This entry is a perspective on Ancestry.com's new DNA test from someone of European Jewish descent. This may apply to similar tests from other companies, but not having taken those tests, I am unable to say.
I believe Jews of mostly European descent will find the test less useful for them than for others. I found the results mostly useful for my 25% non-Jewish ancestry.
This is the test that determines one's DNA ethnicity breakdown. This of course can differ significantly from the breakdown of ethnicity of your ancestors in your genealogy database. Each child receives 50% of their DNA from each parent, but it's a roll of the dice which 50% is passed on.
Theoretically, someone could have none of the DNA from one of their four grandparents. For example, the 50% from your father might be just the DNA your paternal grandfather passed to him.This is unlikely, but it is also probably unlikely that one has exactly 25% of their DNA from each of their four grandparents. And it's even more unlikely that one has exactly 12.5% of their DNA from each of their eight great grandparents. As one goes further back on their genealogy chart, it becomes more likely that significant portions of your ancestors aren't represented in your DNA.
With that in mind, here are the results I received after submitting my saliva sample recently
There are no Scandinavians in my family tree, but that's probably because I haven't gone back far enough. My mother's Mitochondrial DNA test categorized my matrilineal line as Clan Ursula - which certainly has Scandinavian roots.
Ancestry does note:
Your genetic ethnicity reveals where your ancestors lived hundreds—perhaps even thousands—of years ago. This may update over time as new genetic signatures are discovered.and
The rise of the Viking culture spread Scandinavian ancestry far throughout Europe. Their earliest coastal voyages took them to Scotland, northeastern England and established the settlement of Dublin, Ireland. As their power continued to grow, the Vikings spread farther afield, down the Volga River in Russia, to the coast of France and Spain.So 17% of my DNA comes from some Scandinavian ancestors who migrated to either Britain, the Netherlands, or Germany. The 11% uncertain might contain what little Native American DNA I have, and perhaps some of the Alien DNA some of my friends suspect.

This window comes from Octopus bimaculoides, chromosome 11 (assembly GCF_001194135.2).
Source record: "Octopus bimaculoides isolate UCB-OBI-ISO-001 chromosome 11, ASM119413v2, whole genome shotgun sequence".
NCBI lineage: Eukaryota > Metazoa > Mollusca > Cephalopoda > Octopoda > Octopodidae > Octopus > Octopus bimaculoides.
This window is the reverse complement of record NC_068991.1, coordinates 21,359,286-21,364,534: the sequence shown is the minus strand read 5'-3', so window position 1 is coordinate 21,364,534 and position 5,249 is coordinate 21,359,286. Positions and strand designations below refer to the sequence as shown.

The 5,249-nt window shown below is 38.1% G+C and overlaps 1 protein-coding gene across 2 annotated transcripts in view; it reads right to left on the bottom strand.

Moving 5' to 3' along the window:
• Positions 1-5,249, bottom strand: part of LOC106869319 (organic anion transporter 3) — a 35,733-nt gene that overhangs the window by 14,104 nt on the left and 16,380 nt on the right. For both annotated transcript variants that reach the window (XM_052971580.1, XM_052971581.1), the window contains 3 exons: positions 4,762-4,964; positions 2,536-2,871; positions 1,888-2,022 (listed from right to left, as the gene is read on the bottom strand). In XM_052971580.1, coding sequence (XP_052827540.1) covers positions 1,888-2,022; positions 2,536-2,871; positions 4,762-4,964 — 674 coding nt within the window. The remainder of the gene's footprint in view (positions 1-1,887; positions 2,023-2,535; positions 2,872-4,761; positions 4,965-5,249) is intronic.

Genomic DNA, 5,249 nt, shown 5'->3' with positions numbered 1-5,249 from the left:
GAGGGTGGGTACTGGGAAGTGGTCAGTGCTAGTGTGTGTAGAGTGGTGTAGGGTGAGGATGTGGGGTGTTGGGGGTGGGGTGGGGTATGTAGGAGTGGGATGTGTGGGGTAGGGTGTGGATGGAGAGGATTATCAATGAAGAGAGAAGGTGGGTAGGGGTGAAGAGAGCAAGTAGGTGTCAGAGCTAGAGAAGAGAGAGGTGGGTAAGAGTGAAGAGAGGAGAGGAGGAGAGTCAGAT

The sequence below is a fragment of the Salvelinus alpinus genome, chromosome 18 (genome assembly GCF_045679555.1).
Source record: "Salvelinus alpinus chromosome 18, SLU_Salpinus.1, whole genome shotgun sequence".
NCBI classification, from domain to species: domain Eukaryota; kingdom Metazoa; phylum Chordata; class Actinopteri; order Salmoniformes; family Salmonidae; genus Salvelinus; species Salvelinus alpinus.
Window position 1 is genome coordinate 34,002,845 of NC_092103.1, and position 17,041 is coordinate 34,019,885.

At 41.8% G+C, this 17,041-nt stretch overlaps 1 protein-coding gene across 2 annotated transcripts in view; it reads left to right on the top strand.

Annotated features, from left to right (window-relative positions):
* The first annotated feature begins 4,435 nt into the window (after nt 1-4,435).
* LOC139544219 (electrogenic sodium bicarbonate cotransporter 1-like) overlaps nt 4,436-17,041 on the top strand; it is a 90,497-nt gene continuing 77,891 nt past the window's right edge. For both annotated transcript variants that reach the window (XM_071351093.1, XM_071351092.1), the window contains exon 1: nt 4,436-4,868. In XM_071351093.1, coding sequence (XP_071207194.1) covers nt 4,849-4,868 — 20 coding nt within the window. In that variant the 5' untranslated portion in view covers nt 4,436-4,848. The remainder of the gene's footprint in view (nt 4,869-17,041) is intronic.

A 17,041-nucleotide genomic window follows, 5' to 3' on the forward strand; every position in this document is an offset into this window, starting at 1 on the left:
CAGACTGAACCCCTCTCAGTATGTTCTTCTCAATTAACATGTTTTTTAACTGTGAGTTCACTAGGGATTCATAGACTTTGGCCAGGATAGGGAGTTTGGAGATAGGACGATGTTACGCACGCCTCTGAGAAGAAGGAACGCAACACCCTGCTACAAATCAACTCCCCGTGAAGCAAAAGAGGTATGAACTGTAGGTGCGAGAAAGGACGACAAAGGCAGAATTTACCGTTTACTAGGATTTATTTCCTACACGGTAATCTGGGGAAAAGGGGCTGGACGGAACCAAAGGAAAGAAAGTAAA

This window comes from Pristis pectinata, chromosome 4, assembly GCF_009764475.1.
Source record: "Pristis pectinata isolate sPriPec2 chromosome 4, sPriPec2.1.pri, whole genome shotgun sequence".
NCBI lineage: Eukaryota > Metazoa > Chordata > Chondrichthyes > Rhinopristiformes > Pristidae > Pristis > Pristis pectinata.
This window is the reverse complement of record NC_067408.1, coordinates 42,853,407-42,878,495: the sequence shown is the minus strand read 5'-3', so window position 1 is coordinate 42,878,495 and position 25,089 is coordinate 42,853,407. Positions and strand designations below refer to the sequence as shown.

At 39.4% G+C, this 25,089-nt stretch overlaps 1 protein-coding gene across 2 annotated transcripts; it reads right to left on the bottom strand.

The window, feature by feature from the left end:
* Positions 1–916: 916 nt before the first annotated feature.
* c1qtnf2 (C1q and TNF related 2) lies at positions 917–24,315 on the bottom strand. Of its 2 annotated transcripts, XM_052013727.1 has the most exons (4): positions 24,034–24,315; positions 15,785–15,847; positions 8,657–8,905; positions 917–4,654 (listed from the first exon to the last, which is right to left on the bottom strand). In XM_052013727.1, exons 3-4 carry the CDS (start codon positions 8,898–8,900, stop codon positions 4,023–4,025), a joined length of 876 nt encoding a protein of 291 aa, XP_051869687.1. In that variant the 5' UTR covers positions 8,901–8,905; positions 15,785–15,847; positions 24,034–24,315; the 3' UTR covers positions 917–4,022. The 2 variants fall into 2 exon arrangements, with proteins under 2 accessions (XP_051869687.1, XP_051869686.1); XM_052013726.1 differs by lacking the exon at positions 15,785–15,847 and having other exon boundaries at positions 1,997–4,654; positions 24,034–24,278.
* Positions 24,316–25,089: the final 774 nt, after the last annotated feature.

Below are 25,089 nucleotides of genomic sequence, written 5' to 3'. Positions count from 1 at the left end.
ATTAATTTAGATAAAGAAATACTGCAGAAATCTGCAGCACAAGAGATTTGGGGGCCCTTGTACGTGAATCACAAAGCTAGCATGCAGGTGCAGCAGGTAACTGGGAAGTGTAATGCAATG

In their FAQ Ancestry explains:
Some people may have a percentage with ‘uncertain’ in their genetic ethnicity results. This means that small traces of a specific genetic population have been found in your DNA, but the probability levels were too low to pinpoint it to a specific ethnicity. This is not uncommon, and as more genetic signatures are discovered with a higher confidence level, we may be able to update this ‘uncertain’ percentage of your ethnicity over time.This may mean that the 11% is a combination of different ethnicities, none of which are large enough to identify with certainty.
So the breakdown for me wasn't very helpful. Others have had significantly different results. Judy Russell of The Legal Genealogist was very pleased with the specificity of her results.
One of the key selling points of the AncestryDNA test is that they will connect you with others who are potential matches. And Ancestry provides a LOT of matches for me...
Unfortunately, there is a high number of false positives for those of European Jewish descent.
Despite their encouragement, at least for now, with the number of likely false-positives, it doesn't make much sense to me to contact the dozens of potential cousin matches. Unless there is a shared surname in their online trees, which so far there hasn't been. (I am contacting the Scandinavian matches. There are less of them.)
I also understand that it may be complicated and science-y (is that a word?) - but I'd like to see the complicated, scientific explanation. It might confuse me, but I consider myself intelligent. I'd like Ancestry to include the scientific explanation on their website.
- Those of mostly European Jewish descent may not find Ancestry's DNA test very useful due to the over-abundance of false-positive cousin matches, and the lack of specificity in ethnic origins. I am unsure if the results are similar on the tests provided by other companies.
- I did find my results interesting, and I am in the process of contacting some potential cousins.